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Archive for U.S. travel

America’s Oldest Synagogue

By Linda Tancs

In colonial times, Newport, Rhode Island, welcomed its first Jewish residents as early as 1658. A century later, the population had grown substantially with the rise of the mercantile trade, giving rise to the need for a place of worship that was named Congregation Jeshuat Israel (Salvation of Israel). It was later renamed Touro Synagogue after Newport natives Abraham and Judah Touro, who both provided bequests to see to the perpetual care and maintenance of the Congregation’s properties. Designated a National Historic Site in 1946, the synagogue boasts a connection to George Washington, who adopted many of the views on religious liberties and the separation of church and state that were espoused by the congregation’s president during his address to Washington at Newport. In fact, Washington’s written response to the congregation is an annual celebrated event, lauded and commemorated as possibly having the greatest impact on America and American Jewry. The next annual reading of George Washington’s historic letter “To the Hebrew Congregation at Newport” will take place on Sunday at 1 p.m.

A Feast for the Eyes in Santa Fe

By Linda Tancs

This weekend marks the 96th annual Santa Fe Indian Market in Santa Fe, New Mexico. Begun in 1922, the market is the largest and most prestigious juried Native American arts show in the world. It attracts over 100,000 visitors from around the world who buy art directly from roughly 900 artists from over 200 federally recognized tribes in the U.S. and Canada. Items include pottery, sculpture, textiles, paintings, wooden carvings, bead work, baskets, drums and bows and arrows. The event is preceded by Indian Market Week, a series of events in Native film, literature, music, fashion and visual art.

Breaking Up in Hollywood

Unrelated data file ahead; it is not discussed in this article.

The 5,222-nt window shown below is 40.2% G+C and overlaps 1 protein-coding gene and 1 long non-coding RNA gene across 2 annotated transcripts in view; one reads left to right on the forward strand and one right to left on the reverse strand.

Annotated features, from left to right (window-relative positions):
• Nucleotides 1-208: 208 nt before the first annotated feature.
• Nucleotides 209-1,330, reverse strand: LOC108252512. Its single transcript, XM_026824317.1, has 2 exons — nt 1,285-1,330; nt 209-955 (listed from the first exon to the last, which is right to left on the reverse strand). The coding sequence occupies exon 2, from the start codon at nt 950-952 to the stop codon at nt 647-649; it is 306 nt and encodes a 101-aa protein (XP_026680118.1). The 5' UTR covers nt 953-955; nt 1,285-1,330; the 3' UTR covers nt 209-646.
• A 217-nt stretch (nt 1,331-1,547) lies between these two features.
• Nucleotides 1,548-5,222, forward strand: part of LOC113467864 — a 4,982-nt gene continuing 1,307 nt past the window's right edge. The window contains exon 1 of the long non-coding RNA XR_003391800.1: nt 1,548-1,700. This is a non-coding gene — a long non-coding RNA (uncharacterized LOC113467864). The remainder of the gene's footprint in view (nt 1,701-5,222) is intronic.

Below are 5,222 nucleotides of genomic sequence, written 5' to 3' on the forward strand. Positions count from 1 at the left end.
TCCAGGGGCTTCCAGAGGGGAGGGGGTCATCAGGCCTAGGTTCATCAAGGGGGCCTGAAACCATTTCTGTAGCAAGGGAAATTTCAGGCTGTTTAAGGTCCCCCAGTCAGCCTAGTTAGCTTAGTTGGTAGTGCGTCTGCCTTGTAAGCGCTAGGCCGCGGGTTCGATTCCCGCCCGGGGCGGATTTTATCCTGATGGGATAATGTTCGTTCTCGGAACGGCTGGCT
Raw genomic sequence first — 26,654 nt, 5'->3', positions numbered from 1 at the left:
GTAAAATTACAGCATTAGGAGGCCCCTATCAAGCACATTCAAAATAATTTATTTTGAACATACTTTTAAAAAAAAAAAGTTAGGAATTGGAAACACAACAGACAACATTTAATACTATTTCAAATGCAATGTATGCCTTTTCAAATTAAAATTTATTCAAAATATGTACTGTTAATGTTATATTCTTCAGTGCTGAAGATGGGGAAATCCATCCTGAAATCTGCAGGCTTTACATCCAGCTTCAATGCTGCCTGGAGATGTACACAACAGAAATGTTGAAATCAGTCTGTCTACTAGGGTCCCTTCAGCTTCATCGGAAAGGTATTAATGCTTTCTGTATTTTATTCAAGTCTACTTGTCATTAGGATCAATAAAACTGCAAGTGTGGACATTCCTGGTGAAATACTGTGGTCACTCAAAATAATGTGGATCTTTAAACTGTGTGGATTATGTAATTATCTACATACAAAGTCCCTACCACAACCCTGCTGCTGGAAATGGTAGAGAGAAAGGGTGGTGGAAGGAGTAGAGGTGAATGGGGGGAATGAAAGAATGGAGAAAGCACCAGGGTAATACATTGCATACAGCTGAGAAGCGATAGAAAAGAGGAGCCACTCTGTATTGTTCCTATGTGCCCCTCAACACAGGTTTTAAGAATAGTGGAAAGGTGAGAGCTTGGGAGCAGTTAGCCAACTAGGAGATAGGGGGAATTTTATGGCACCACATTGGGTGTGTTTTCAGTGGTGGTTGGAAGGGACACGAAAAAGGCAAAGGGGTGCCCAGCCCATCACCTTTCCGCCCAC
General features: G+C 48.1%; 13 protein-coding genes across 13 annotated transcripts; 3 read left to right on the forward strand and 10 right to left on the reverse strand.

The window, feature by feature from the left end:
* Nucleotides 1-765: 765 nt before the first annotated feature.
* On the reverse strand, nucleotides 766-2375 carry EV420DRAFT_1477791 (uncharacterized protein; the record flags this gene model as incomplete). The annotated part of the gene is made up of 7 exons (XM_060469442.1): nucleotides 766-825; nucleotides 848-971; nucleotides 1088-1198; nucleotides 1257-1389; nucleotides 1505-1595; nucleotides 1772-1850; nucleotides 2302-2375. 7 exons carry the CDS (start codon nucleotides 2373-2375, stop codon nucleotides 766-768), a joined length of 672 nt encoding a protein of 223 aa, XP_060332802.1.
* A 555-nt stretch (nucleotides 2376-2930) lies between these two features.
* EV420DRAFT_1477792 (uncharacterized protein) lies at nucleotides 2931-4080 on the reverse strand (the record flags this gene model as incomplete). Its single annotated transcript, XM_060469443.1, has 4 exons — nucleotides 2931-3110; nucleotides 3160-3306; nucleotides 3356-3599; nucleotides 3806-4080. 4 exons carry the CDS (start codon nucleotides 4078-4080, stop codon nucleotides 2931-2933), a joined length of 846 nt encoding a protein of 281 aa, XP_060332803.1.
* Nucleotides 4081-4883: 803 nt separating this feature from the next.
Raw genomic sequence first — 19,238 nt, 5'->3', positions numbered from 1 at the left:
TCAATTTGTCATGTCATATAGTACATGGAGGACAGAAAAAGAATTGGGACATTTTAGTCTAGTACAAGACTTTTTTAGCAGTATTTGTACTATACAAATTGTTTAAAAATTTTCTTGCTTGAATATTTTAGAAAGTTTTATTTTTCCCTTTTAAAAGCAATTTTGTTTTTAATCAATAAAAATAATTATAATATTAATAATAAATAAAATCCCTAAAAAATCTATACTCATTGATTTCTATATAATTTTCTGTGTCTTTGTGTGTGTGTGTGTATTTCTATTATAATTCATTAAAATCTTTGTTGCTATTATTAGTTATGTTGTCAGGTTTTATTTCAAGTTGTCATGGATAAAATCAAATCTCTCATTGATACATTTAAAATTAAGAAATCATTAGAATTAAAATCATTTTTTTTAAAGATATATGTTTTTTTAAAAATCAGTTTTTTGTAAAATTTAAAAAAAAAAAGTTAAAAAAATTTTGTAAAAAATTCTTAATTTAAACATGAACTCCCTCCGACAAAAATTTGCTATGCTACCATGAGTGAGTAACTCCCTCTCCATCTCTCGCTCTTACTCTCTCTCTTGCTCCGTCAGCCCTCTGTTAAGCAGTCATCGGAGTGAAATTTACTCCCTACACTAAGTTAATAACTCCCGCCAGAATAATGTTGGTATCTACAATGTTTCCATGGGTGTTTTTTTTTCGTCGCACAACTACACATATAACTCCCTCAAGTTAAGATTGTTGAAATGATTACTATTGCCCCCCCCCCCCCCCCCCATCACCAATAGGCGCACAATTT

By Linda Tancs

Forget about tea and sympathy. Apparently a better way to get over a relationship is to create art about it at the Museum of Broken Relationships in Hollywood, California. Originally founded in Zagreb, in 2010 it won the EMYA Kenneth Hudson Award as the most innovative and daring museum project in Europe. Exhibits include everything from wedding dresses to an ax used to break an ex’s furniture, accompanied by the contributor’s personal yet anonymous story. Cathartic? Maybe. But remember the immortal words of Alfred, Lord Tennyson: ‘Tis better to have loved and lost than never to have loved at all.

The Residents of Green-Wood

By Linda Tancs

Composer Leonard Bernstein. Artist Louis Comfort Tiffany. Politician Boss Tweed. Newspaper magnate Horace Greeley. They’re just some of over 500,000 permanent residents of Green-Wood, one of the first rural cemeteries in America. Founded in 1838 and now a National Historic Landmark, its 478 acres include hills, valleys, glacial ponds and paths. In addition to its famous occupants, the site has Revolutionary War roots, the Battle of Long Island having been fought along what is now its grounds. It also boasts one of the largest outdoor collections of statuary and mausoleums. Located at 5th Avenue and 25th Street in Brooklyn, New York, admission is always free. Take the trolley or a guided or self-guided tour.